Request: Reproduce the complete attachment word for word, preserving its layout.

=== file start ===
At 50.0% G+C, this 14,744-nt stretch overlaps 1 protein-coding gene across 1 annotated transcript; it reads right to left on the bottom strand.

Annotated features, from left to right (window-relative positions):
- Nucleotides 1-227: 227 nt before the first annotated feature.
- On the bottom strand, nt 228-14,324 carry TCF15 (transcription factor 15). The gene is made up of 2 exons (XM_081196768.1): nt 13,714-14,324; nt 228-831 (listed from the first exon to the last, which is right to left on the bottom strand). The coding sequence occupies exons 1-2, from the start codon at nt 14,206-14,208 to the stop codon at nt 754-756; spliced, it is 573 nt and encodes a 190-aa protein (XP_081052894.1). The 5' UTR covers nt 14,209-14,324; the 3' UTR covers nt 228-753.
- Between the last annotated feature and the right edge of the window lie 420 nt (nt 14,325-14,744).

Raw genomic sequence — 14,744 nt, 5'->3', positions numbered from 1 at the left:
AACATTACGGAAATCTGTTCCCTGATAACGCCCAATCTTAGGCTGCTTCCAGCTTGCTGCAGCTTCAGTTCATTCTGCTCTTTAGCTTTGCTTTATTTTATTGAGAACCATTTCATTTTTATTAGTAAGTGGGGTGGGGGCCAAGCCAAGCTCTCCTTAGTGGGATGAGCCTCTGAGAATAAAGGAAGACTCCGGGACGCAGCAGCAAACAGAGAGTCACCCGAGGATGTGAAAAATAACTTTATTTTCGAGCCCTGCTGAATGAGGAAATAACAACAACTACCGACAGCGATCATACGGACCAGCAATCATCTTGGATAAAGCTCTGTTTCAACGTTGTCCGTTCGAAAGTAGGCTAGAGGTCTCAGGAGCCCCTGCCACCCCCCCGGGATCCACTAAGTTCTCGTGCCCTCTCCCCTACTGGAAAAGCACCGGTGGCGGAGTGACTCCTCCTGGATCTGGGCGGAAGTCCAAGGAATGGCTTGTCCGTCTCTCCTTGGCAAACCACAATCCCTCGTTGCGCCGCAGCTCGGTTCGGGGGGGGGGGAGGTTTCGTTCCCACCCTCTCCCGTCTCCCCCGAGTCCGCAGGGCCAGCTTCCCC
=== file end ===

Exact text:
At 50.0% G+C, this 14,744-nt stretch overlaps 1 protein-coding gene across 1 annotated transcript; it reads right to left on the bottom strand.

Annotated features, from left to right (window-relative positions):
- Nucleotides 1-227: 227 nt before the first annotated feature.
- On the bottom strand, nt 228-14,324 carry TCF15 (transcription factor 15). The gene is made up of 2 exons (XM_081196768.1): nt 13,714-14,324; nt 228-831 (listed from the first exon to the last, which is right to left on the bottom strand). The coding sequence occupies exons 1-2, from the start codon at nt 14,206-14,208 to the stop codon at nt 754-756; spliced, it is 573 nt and encodes a 190-aa protein (XP_081052894.1). The 5' UTR covers nt 14,209-14,324; the 3' UTR covers nt 228-753.
- Between the last annotated feature and the right edge of the window lie 420 nt (nt 14,325-14,744).

Raw genomic sequence — 14,744 nt, 5'->3', positions numbered from 1 at the left:
AACATTACGGAAATCTGTTCCCTGATAACGCCCAATCTTAGGCTGCTTCCAGCTTGCTGCAGCTTCAGTTCATTCTGCTCTTTAGCTTTGCTTTATTTTATTGAGAACCATTTCATTTTTATTAGTAAGTGGGGTGGGGGCCAAGCCAAGCTCTCCTTAGTGGGATGAGCCTCTGAGAATAAAGGAAGACTCCGGGACGCAGCAGCAAACAGAGAGTCACCCGAGGATGTGAAAAATAACTTTATTTTCGAGCCCTGCTGAATGAGGAAATAACAACAACTACCGACAGCGATCATACGGACCAGCAATCATCTTGGATAAAGCTCTGTTTCAACGTTGTCCGTTCGAAAGTAGGCTAGAGGTCTCAGGAGCCCCTGCCACCCCCCCGGGATCCACTAAGTTCTCGTGCCCTCTCCCCTACTGGAAAAGCACCGGTGGCGGAGTGACTCCTCCTGGATCTGGGCGGAAGTCCAAGGAATGGCTTGTCCGTCTCTCCTTGGCAAACCACAATCCCTCGTTGCGCCGCAGCTCGGTTCGGGGGGGGGGGAGGTTTCGTTCCCACCCTCTCCCGTCTCCCCCGAGTCCGCAGGGCCAGCTTCCCC